Currently, I am looking into a 3D treatment for a UI in production. Where 3D meets Flash, there are plenty of established third-party 3D engines available from the open source community. To name a few:
With the advent of FP 10, Adobe now has their own, not quite 3d option.
The Flash 10 3d api is known as a 2.5d option, since it involves perceptual transformations in a 2d environment rather than a bona fide x,y,z coordinate space. Aptly enough, it is also referred to as "Postcards in Space". It is fine for menus and presentations such as the one I'm looking into, where the scope of motion is limited to fixed options.
Planning it out
Putting together a 3d UI adds complexity to an already complex process. Thus it is necessary to break the process down into manageable steps. Here are the general guidelines I am following:
- Bitmapped planar polygons
- in a 2d mesh
- in a display object container
- perspective positioned relative to mouse position.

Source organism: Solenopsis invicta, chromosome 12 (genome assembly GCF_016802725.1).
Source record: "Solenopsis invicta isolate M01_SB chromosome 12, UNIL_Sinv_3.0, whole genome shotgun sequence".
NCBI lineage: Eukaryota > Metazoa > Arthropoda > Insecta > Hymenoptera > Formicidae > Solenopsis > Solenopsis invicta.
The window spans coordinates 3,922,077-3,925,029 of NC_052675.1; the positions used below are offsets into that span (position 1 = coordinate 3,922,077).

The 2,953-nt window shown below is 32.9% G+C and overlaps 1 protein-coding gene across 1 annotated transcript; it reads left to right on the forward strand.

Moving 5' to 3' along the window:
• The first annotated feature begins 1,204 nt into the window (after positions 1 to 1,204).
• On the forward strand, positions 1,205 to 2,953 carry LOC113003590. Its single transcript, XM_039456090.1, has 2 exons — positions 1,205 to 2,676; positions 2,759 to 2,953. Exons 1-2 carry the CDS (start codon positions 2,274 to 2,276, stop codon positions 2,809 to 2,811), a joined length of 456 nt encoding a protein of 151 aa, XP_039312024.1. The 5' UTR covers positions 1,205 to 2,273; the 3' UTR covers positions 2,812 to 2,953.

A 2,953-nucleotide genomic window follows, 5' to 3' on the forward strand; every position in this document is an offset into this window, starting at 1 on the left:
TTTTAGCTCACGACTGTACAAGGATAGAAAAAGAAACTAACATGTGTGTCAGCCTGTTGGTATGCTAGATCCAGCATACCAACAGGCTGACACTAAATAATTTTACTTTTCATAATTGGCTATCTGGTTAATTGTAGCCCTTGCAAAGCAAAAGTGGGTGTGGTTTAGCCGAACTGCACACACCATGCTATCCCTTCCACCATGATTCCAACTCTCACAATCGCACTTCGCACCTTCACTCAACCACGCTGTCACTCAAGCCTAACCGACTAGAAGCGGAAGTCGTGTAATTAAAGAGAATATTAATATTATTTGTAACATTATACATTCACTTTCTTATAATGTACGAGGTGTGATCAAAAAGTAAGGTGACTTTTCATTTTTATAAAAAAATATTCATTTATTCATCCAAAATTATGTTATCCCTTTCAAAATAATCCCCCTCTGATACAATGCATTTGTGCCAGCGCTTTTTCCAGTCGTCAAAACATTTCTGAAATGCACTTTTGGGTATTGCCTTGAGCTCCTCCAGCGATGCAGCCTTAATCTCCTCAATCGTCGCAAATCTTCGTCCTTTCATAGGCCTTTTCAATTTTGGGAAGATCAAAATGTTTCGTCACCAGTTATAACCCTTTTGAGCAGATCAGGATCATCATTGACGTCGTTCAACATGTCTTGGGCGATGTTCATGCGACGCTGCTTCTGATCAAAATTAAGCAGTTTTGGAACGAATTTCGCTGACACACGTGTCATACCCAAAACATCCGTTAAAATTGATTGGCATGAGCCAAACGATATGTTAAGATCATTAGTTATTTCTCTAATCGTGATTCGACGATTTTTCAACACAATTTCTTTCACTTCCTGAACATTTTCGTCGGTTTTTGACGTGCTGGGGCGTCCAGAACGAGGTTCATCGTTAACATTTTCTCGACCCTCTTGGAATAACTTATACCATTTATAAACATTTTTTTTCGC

- Create xml-driven coordinate system to hold masked bitmaps as a 2d display object
- Add each of these 2d display objects as a plane of a 3d cube
- Render cube by mouse coordinates
- create 3d cube
- wire up cube to mouse interaction
- add complex content to faces of cube
First of all, there are different ways to present 3d objects in Flash 10. There is the use of a display object, with its properties of
- rotation x, y and z
- scale x, y and z
Since my UI is effectively a cube with complex objects inside it, the former method will be the best for this effort. Incidentally, have a look at Lee Brimelow's recent tutorial on a Flash 10 API 3d image carousel. It's a good basic intro to the technique. Plus, it mentions a critical point of the implementation, the need to address z sorting. Did somebody say quaternion?
So, containers can use x,y and z positioning data. Furthermore, they may contain nested containers. Moving forward is now possible.